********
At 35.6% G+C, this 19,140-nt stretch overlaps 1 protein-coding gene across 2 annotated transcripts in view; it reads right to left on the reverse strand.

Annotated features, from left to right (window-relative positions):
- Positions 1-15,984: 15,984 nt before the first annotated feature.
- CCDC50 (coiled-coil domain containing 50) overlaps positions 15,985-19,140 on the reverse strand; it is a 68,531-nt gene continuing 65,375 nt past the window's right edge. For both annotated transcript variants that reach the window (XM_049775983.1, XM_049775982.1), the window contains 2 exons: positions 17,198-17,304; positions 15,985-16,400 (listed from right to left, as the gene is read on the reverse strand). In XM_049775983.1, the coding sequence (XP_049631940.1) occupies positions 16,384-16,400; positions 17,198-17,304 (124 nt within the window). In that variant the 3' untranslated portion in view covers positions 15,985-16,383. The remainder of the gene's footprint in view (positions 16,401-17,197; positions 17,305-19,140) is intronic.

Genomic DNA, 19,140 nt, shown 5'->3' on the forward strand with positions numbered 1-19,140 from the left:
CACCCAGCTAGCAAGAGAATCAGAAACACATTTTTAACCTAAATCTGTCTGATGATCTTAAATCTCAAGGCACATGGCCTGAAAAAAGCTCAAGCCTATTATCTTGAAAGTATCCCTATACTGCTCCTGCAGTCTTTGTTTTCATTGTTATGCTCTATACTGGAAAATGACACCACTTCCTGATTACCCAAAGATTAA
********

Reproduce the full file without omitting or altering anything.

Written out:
At 35.6% G+C, this 19,140-nt stretch overlaps 1 protein-coding gene across 2 annotated transcripts in view; it reads right to left on the reverse strand.

Annotated features, from left to right (window-relative positions):
- Positions 1-15,984: 15,984 nt before the first annotated feature.
- CCDC50 (coiled-coil domain containing 50) overlaps positions 15,985-19,140 on the reverse strand; it is a 68,531-nt gene continuing 65,375 nt past the window's right edge. For both annotated transcript variants that reach the window (XM_049775983.1, XM_049775982.1), the window contains 2 exons: positions 17,198-17,304; positions 15,985-16,400 (listed from right to left, as the gene is read on the reverse strand). In XM_049775983.1, the coding sequence (XP_049631940.1) occupies positions 16,384-16,400; positions 17,198-17,304 (124 nt within the window). In that variant the 3' untranslated portion in view covers positions 15,985-16,383. The remainder of the gene's footprint in view (positions 16,401-17,197; positions 17,305-19,140) is intronic.

Genomic DNA, 19,140 nt, shown 5'->3' on the forward strand with positions numbered 1-19,140 from the left:
CACCCAGCTAGCAAGAGAATCAGAAACACATTTTTAACCTAAATCTGTCTGATGATCTTAAATCTCAAGGCACATGGCCTGAAAAAAGCTCAAGCCTATTATCTTGAAAGTATCCCTATACTGCTCCTGCAGTCTTTGTTTTCATTGTTATGCTCTATACTGGAAAATGACACCACTTCCTGATTACCCAAAGATTAA